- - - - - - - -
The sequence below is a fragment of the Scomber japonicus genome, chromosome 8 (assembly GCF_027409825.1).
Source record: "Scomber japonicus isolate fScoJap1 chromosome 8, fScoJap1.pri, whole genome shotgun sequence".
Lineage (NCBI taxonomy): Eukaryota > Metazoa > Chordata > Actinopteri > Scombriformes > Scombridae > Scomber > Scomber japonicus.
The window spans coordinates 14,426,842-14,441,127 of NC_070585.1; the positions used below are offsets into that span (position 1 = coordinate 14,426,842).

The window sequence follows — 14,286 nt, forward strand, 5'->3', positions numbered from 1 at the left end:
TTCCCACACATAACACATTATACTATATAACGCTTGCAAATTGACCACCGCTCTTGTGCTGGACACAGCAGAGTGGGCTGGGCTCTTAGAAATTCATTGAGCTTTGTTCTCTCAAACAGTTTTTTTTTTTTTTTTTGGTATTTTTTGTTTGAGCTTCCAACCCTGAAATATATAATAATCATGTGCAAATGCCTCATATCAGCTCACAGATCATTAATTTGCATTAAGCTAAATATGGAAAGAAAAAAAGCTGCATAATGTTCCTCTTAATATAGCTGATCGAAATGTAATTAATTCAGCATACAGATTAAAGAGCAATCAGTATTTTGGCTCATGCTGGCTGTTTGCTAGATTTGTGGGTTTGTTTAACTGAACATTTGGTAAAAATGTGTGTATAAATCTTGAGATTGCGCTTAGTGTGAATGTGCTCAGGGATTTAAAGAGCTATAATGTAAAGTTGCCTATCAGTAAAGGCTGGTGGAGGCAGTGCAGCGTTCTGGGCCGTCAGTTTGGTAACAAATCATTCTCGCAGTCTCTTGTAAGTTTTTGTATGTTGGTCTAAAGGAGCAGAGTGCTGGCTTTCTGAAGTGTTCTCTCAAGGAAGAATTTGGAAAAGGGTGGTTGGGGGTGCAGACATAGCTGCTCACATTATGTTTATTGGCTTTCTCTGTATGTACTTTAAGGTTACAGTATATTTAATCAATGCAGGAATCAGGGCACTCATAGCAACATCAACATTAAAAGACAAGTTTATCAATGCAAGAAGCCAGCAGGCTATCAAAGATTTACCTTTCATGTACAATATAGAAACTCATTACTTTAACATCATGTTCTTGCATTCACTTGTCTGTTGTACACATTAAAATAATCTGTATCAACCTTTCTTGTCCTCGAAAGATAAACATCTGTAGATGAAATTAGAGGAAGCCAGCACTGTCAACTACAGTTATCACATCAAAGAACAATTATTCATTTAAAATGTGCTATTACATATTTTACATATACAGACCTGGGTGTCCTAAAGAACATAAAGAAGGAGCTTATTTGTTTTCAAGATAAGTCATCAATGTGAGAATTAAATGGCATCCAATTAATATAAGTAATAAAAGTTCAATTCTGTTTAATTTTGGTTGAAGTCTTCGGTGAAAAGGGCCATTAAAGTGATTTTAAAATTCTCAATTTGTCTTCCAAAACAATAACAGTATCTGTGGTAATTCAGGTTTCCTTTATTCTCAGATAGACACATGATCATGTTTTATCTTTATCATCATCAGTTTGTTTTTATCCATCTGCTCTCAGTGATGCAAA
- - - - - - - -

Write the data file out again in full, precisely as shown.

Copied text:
The sequence below is a fragment of the Scomber japonicus genome, chromosome 8 (assembly GCF_027409825.1).
Source record: "Scomber japonicus isolate fScoJap1 chromosome 8, fScoJap1.pri, whole genome shotgun sequence".
Lineage (NCBI taxonomy): Eukaryota > Metazoa > Chordata > Actinopteri > Scombriformes > Scombridae > Scomber > Scomber japonicus.
The window spans coordinates 14,426,842-14,441,127 of NC_070585.1; the positions used below are offsets into that span (position 1 = coordinate 14,426,842).

The window sequence follows — 14,286 nt, forward strand, 5'->3', positions numbered from 1 at the left end:
TTCCCACACATAACACATTATACTATATAACGCTTGCAAATTGACCACCGCTCTTGTGCTGGACACAGCAGAGTGGGCTGGGCTCTTAGAAATTCATTGAGCTTTGTTCTCTCAAACAGTTTTTTTTTTTTTTTTTGGTATTTTTTGTTTGAGCTTCCAACCCTGAAATATATAATAATCATGTGCAAATGCCTCATATCAGCTCACAGATCATTAATTTGCATTAAGCTAAATATGGAAAGAAAAAAAGCTGCATAATGTTCCTCTTAATATAGCTGATCGAAATGTAATTAATTCAGCATACAGATTAAAGAGCAATCAGTATTTTGGCTCATGCTGGCTGTTTGCTAGATTTGTGGGTTTGTTTAACTGAACATTTGGTAAAAATGTGTGTATAAATCTTGAGATTGCGCTTAGTGTGAATGTGCTCAGGGATTTAAAGAGCTATAATGTAAAGTTGCCTATCAGTAAAGGCTGGTGGAGGCAGTGCAGCGTTCTGGGCCGTCAGTTTGGTAACAAATCATTCTCGCAGTCTCTTGTAAGTTTTTGTATGTTGGTCTAAAGGAGCAGAGTGCTGGCTTTCTGAAGTGTTCTCTCAAGGAAGAATTTGGAAAAGGGTGGTTGGGGGTGCAGACATAGCTGCTCACATTATGTTTATTGGCTTTCTCTGTATGTACTTTAAGGTTACAGTATATTTAATCAATGCAGGAATCAGGGCACTCATAGCAACATCAACATTAAAAGACAAGTTTATCAATGCAAGAAGCCAGCAGGCTATCAAAGATTTACCTTTCATGTACAATATAGAAACTCATTACTTTAACATCATGTTCTTGCATTCACTTGTCTGTTGTACACATTAAAATAATCTGTATCAACCTTTCTTGTCCTCGAAAGATAAACATCTGTAGATGAAATTAGAGGAAGCCAGCACTGTCAACTACAGTTATCACATCAAAGAACAATTATTCATTTAAAATGTGCTATTACATATTTTACATATACAGACCTGGGTGTCCTAAAGAACATAAAGAAGGAGCTTATTTGTTTTCAAGATAAGTCATCAATGTGAGAATTAAATGGCATCCAATTAATATAAGTAATAAAAGTTCAATTCTGTTTAATTTTGGTTGAAGTCTTCGGTGAAAAGGGCCATTAAAGTGATTTTAAAATTCTCAATTTGTCTTCCAAAACAATAACAGTATCTGTGGTAATTCAGGTTTCCTTTATTCTCAGATAGACACATGATCATGTTTTATCTTTATCATCATCAGTTTGTTTTTATCCATCTGCTCTCAGTGATGCAAA